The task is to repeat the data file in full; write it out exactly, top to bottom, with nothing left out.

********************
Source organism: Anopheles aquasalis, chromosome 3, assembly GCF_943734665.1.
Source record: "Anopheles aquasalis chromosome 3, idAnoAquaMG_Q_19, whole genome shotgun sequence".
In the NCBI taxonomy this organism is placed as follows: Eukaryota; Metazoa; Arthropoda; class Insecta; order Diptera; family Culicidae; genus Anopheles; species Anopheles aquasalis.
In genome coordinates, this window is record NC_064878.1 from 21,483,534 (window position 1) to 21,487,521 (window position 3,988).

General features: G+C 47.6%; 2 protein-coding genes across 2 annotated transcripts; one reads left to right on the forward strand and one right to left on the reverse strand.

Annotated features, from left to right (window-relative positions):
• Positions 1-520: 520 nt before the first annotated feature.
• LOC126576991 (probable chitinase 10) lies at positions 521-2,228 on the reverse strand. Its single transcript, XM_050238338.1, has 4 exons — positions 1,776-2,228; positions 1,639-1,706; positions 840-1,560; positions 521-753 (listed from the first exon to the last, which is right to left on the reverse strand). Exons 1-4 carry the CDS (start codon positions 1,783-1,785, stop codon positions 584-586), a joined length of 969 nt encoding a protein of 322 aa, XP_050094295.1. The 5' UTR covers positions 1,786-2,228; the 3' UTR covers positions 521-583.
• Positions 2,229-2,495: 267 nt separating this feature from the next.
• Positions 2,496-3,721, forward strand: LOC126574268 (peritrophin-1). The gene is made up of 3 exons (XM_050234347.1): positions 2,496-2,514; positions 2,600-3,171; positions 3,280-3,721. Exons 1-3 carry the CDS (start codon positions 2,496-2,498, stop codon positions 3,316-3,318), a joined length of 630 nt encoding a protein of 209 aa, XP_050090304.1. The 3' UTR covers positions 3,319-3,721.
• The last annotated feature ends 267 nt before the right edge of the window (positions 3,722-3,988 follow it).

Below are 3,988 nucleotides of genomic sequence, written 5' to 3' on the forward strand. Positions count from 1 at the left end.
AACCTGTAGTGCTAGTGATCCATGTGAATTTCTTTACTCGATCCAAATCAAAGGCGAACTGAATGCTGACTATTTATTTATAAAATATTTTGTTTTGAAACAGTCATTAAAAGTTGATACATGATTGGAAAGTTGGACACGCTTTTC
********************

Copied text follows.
Source organism: Anopheles aquasalis, chromosome 3, assembly GCF_943734665.1.
Source record: "Anopheles aquasalis chromosome 3, idAnoAquaMG_Q_19, whole genome shotgun sequence".
In the NCBI taxonomy this organism is placed as follows: Eukaryota; Metazoa; Arthropoda; class Insecta; order Diptera; family Culicidae; genus Anopheles; species Anopheles aquasalis.
In genome coordinates, this window is record NC_064878.1 from 21,483,534 (window position 1) to 21,487,521 (window position 3,988).

General features: G+C 47.6%; 2 protein-coding genes across 2 annotated transcripts; one reads left to right on the forward strand and one right to left on the reverse strand.

Annotated features, from left to right (window-relative positions):
• Positions 1-520: 520 nt before the first annotated feature.
• LOC126576991 (probable chitinase 10) lies at positions 521-2,228 on the reverse strand. Its single transcript, XM_050238338.1, has 4 exons — positions 1,776-2,228; positions 1,639-1,706; positions 840-1,560; positions 521-753 (listed from the first exon to the last, which is right to left on the reverse strand). Exons 1-4 carry the CDS (start codon positions 1,783-1,785, stop codon positions 584-586), a joined length of 969 nt encoding a protein of 322 aa, XP_050094295.1. The 5' UTR covers positions 1,786-2,228; the 3' UTR covers positions 521-583.
• Positions 2,229-2,495: 267 nt separating this feature from the next.
• Positions 2,496-3,721, forward strand: LOC126574268 (peritrophin-1). The gene is made up of 3 exons (XM_050234347.1): positions 2,496-2,514; positions 2,600-3,171; positions 3,280-3,721. Exons 1-3 carry the CDS (start codon positions 2,496-2,498, stop codon positions 3,316-3,318), a joined length of 630 nt encoding a protein of 209 aa, XP_050090304.1. The 3' UTR covers positions 3,319-3,721.
• The last annotated feature ends 267 nt before the right edge of the window (positions 3,722-3,988 follow it).

Below are 3,988 nucleotides of genomic sequence, written 5' to 3' on the forward strand. Positions count from 1 at the left end.
AACCTGTAGTGCTAGTGATCCATGTGAATTTCTTTACTCGATCCAAATCAAAGGCGAACTGAATGCTGACTATTTATTTATAAAATATTTTGTTTTGAAACAGTCATTAAAAGTTGATACATGATTGGAAAGTTGGACACGCTTTTC